For Immediate Release
Release No. APA 126-98
October 8, 1998
Contact: Alison Duquette
WASHINGTON, DC — The Federal Aviation Administration (FAA) today issued a Notice of Proposed Rulemaking (NPRM) Airworthiness Directive (AD) to order inspections of some Boeing 737s to detect and repair fatigue cracks on the forward pressure bulkhead. The proposed AD is prompted by reports of structural fatigue cracks in the fuselage bulkhead that could result in rapid decompression of the aircraft.
Fatigue cracks on 737s have been found in three bulkhead areas: the side chord, vertical chord, and on the bulkhead web. These pressure bulkheads are located just forward of the flight deck.
The AD will apply to Boeing 737-100, -200, -300, -400, and -500 series aircraft. The agency proposes that those aircraft with 60,000 or more total flight cycles be inspected within 1,500 flight cycles. Aircraft with less than 60,000 total flight cycles would receive initial inspection prior to the accumulation of 15,000 total flight cycles or within 3,000 flight cycles, whichever occurs later. All aircraft would then undergo repetitive inspections every 3,000 cycles.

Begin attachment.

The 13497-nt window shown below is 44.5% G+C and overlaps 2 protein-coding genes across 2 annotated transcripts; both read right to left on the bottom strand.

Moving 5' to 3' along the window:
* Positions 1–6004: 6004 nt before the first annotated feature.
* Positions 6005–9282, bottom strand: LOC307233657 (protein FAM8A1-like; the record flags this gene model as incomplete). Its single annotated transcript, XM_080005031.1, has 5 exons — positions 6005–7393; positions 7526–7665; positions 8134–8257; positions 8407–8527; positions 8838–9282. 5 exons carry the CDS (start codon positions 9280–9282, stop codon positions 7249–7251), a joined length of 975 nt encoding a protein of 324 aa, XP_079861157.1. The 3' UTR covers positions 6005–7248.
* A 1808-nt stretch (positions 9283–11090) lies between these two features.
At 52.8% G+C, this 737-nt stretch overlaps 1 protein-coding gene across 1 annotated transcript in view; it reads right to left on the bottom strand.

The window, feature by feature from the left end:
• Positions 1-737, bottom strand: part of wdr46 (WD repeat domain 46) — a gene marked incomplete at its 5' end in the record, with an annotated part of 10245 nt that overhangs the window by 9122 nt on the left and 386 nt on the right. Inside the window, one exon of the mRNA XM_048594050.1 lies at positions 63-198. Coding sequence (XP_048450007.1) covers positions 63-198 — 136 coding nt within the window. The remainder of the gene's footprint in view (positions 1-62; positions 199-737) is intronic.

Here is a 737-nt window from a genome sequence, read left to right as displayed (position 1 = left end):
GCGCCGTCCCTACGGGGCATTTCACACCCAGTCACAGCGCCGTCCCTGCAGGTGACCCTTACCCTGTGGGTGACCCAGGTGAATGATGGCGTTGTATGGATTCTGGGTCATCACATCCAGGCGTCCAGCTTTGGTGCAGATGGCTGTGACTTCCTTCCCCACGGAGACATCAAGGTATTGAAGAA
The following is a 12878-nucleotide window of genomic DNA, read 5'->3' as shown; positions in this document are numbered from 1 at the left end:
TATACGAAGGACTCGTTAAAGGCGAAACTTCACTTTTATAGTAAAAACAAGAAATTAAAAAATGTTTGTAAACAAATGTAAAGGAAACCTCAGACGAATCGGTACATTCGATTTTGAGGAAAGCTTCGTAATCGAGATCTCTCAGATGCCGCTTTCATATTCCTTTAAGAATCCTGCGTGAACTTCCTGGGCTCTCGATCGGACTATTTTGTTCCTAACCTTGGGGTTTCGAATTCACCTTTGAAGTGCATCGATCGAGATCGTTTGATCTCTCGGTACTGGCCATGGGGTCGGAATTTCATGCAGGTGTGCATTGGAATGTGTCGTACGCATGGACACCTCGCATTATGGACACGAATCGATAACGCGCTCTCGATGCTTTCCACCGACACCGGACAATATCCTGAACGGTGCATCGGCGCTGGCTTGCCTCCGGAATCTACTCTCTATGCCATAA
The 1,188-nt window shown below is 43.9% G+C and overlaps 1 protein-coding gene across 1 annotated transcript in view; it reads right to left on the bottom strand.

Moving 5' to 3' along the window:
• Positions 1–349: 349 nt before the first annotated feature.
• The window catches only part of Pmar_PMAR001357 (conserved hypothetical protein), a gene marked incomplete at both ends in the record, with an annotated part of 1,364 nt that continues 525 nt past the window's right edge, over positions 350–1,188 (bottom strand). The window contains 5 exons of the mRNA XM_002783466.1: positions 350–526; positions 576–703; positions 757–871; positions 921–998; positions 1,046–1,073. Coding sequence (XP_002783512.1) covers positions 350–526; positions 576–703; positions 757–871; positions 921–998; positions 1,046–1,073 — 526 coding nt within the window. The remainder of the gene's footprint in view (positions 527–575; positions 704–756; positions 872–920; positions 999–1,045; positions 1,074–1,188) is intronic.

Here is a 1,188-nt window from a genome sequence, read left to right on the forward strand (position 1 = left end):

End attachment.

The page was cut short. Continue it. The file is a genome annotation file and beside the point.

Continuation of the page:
In addition, the AD requires operators to modify the bulkhead prior to the accumulation of 75,000 total flight cycles or within 12,000 flight cycles, whichever occurs later. The modifications consist of replacing portions of the bulkhead center web area and installing certain angles and straps to strengthen the side and vertical chord areas. These modifications would eliminate the need for repetitive inspections on some bulkhead areas.
Worldwide, there are 2,802 Boeing 737s affected by this AD. Of those, 1,130 aircraft are registered in the United States. The total cost to U.S. operators would be approximately $26 million per inspection cycle, $23,000 per aircraft. The preventative modification work that would eliminate a need for inspections would cost a total of approximately $71 million, $63,000 per aircraft. Most major U.S. airlines operate these aircraft.
Comments are due to the FAA within 45 days. Depending on the volume of comments and the issues raised, the FAA expects to have a final rule AD in early 1999.